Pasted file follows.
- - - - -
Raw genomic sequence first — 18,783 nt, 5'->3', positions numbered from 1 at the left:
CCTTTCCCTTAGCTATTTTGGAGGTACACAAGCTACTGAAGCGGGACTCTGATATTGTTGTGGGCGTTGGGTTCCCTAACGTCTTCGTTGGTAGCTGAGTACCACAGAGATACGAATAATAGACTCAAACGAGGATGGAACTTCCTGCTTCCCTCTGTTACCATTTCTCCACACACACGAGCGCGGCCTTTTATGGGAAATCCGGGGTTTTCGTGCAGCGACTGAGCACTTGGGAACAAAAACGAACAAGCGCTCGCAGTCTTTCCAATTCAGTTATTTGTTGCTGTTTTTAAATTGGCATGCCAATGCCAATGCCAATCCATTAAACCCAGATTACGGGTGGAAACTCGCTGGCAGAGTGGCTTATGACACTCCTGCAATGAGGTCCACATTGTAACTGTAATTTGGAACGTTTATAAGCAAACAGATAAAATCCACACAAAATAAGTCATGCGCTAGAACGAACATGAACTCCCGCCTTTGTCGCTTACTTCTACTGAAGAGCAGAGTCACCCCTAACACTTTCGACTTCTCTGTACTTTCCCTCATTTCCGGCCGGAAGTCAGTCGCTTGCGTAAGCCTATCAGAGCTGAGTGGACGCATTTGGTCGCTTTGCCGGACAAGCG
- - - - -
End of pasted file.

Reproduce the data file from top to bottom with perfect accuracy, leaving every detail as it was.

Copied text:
Raw genomic sequence first — 18,783 nt, 5'->3', positions numbered from 1 at the left:
CCTTTCCCTTAGCTATTTTGGAGGTACACAAGCTACTGAAGCGGGACTCTGATATTGTTGTGGGCGTTGGGTTCCCTAACGTCTTCGTTGGTAGCTGAGTACCACAGAGATACGAATAATAGACTCAAACGAGGATGGAACTTCCTGCTTCCCTCTGTTACCATTTCTCCACACACACGAGCGCGGCCTTTTATGGGAAATCCGGGGTTTTCGTGCAGCGACTGAGCACTTGGGAACAAAAACGAACAAGCGCTCGCAGTCTTTCCAATTCAGTTATTTGTTGCTGTTTTTAAATTGGCATGCCAATGCCAATGCCAATCCATTAAACCCAGATTACGGGTGGAAACTCGCTGGCAGAGTGGCTTATGACACTCCTGCAATGAGGTCCACATTGTAACTGTAATTTGGAACGTTTATAAGCAAACAGATAAAATCCACACAAAATAAGTCATGCGCTAGAACGAACATGAACTCCCGCCTTTGTCGCTTACTTCTACTGAAGAGCAGAGTCACCCCTAACACTTTCGACTTCTCTGTACTTTCCCTCATTTCCGGCCGGAAGTCAGTCGCTTGCGTAAGCCTATCAGAGCTGAGTGGACGCATTTGGTCGCTTTGCCGGACAAGCG